Detector dogs on the job as summer travel ramps up

With international tourism resuming to near pre-pandemic levels, it means detector dogs are back in a big way.

Canada Border Services Agency, for one, is taking time to paws, er, pause to thank its four-legged agents on the lookout for drugs, guns, money, and food, plant and animal products at airports and border crossings.

These specially-trained dogs with jobs bust thousands of people every year trying to smuggle illegal items into the country.

“Canada Customs began using detector dogs in 1978 to help frontline officers with a more effective method of detecting drugs and firearms,” the government explained.

Their role expanding over the years to detect more contraband items, but they also simplify searches and get passengers as well as their baggage through screening more quickly.

Detector dog Scout hard at work checking luggage. Photo: John Ossowski/Twitter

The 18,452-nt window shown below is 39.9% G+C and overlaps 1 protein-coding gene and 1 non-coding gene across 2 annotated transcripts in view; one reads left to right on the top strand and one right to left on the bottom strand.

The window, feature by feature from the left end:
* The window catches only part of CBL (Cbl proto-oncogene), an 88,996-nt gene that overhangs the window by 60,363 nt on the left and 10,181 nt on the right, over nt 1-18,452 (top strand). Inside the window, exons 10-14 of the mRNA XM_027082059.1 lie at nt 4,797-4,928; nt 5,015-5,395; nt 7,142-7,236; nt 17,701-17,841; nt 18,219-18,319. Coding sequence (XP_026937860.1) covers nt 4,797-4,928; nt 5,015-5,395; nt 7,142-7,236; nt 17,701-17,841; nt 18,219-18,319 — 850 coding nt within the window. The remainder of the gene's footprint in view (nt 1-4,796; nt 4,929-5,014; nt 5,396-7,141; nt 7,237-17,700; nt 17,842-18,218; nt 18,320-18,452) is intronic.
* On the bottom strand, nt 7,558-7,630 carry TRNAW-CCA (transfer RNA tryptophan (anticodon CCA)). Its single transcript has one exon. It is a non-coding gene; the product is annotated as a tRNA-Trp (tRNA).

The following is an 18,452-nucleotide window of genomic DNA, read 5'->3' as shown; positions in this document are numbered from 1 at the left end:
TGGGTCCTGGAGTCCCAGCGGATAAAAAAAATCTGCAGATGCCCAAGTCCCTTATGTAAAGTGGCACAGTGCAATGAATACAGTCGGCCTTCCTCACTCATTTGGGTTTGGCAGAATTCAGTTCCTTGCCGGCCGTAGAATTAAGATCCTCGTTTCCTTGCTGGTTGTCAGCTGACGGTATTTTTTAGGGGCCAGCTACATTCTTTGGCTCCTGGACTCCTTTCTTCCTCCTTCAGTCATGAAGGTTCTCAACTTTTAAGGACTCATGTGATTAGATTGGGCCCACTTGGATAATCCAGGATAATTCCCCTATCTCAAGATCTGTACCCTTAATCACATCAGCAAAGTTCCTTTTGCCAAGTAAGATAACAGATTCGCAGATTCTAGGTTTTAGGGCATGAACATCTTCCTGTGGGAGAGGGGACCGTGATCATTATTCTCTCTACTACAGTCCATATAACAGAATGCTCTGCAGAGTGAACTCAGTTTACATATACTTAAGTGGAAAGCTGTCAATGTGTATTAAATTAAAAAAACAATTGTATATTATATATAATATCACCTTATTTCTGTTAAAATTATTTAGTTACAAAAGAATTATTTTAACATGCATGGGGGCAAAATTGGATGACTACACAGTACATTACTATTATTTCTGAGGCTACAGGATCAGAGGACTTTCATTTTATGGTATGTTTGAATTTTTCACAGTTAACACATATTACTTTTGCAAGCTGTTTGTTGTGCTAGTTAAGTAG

Hunting dog breeds such as Labrador retrievers, springer spaniels, golden retrievers, Nova Scotia duck tolling retrievers, and also beagles are suited to this type of work.

The training is extensive.

Only one in 10 dogs are even accepted into the program and then, they are re-evaluated annually.

“Previously, all dogs were trained to scratch, dig, bite and bark at the source of a contraband odour,” officials explained. “Today, the primary method of training is for dogs to give a subtle signal to their handler when detecting contraband.”

If you know a dog that has what it takes, CBSA is always looking for new recruits.

Typically they must start training young and not be shy, timid or be aggressive. They also need to have a “strong character,” great focus and good agility.

The National Detector Dog training program is based in Quebec.

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Recovering newspaper reporter.

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